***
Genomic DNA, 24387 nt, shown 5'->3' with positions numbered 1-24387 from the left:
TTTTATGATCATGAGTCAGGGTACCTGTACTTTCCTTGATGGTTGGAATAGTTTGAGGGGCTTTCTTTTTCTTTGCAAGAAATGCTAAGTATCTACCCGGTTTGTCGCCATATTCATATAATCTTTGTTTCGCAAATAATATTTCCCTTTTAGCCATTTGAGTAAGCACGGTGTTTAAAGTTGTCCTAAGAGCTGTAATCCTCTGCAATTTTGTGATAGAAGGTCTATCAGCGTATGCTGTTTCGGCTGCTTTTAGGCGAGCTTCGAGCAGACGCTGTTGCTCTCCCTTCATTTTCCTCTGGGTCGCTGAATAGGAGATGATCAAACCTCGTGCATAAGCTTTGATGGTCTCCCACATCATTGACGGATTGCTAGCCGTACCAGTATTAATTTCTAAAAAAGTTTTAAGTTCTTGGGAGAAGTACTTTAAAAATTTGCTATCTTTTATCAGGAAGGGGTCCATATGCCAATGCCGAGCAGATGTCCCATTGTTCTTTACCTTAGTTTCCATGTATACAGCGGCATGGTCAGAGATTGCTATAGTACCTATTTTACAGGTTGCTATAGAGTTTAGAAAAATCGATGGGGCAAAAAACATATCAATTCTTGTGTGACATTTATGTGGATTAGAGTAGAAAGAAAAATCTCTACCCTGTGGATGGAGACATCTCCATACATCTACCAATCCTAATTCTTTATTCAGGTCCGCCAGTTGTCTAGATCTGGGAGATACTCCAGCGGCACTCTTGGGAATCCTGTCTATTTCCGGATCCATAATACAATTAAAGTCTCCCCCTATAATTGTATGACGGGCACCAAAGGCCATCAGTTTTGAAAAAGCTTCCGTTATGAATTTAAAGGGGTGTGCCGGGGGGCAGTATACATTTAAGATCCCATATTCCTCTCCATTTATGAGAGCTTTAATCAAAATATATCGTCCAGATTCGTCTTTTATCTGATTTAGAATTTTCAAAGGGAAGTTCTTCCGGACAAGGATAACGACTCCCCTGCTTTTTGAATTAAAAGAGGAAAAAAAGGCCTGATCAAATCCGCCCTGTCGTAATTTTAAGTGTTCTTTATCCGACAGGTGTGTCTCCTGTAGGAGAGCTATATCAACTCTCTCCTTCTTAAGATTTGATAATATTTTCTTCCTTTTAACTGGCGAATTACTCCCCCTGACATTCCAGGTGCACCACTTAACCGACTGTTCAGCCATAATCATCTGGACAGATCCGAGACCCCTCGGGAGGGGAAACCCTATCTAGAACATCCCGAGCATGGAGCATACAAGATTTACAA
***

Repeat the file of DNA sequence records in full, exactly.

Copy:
Genomic DNA, 24387 nt, shown 5'->3' with positions numbered 1-24387 from the left:
TTTTATGATCATGAGTCAGGGTACCTGTACTTTCCTTGATGGTTGGAATAGTTTGAGGGGCTTTCTTTTTCTTTGCAAGAAATGCTAAGTATCTACCCGGTTTGTCGCCATATTCATATAATCTTTGTTTCGCAAATAATATTTCCCTTTTAGCCATTTGAGTAAGCACGGTGTTTAAAGTTGTCCTAAGAGCTGTAATCCTCTGCAATTTTGTGATAGAAGGTCTATCAGCGTATGCTGTTTCGGCTGCTTTTAGGCGAGCTTCGAGCAGACGCTGTTGCTCTCCCTTCATTTTCCTCTGGGTCGCTGAATAGGAGATGATCAAACCTCGTGCATAAGCTTTGATGGTCTCCCACATCATTGACGGATTGCTAGCCGTACCAGTATTAATTTCTAAAAAAGTTTTAAGTTCTTGGGAGAAGTACTTTAAAAATTTGCTATCTTTTATCAGGAAGGGGTCCATATGCCAATGCCGAGCAGATGTCCCATTGTTCTTTACCTTAGTTTCCATGTATACAGCGGCATGGTCAGAGATTGCTATAGTACCTATTTTACAGGTTGCTATAGAGTTTAGAAAAATCGATGGGGCAAAAAACATATCAATTCTTGTGTGACATTTATGTGGATTAGAGTAGAAAGAAAAATCTCTACCCTGTGGATGGAGACATCTCCATACATCTACCAATCCTAATTCTTTATTCAGGTCCGCCAGTTGTCTAGATCTGGGAGATACTCCAGCGGCACTCTTGGGAATCCTGTCTATTTCCGGATCCATAATACAATTAAAGTCTCCCCCTATAATTGTATGACGGGCACCAAAGGCCATCAGTTTTGAAAAAGCTTCCGTTATGAATTTAAAGGGGTGTGCCGGGGGGCAGTATACATTTAAGATCCCATATTCCTCTCCATTTATGAGAGCTTTAATCAAAATATATCGTCCAGATTCGTCTTTTATCTGATTTAGAATTTTCAAAGGGAAGTTCTTCCGGACAAGGATAACGACTCCCCTGCTTTTTGAATTAAAAGAGGAAAAAAAGGCCTGATCAAATCCGCCCTGTCGTAATTTTAAGTGTTCTTTATCCGACAGGTGTGTCTCCTGTAGGAGAGCTATATCAACTCTCTCCTTCTTAAGATTTGATAATATTTTCTTCCTTTTAACTGGCGAATTACTCCCCCTGACATTCCAGGTGCACCACTTAACCGACTGTTCAGCCATAATCATCTGGACAGATCCGAGACCCCTCGGGAGGGGAAACCCTATCTAGAACATCCCGAGCATGGAGCATACAAGATTTACAA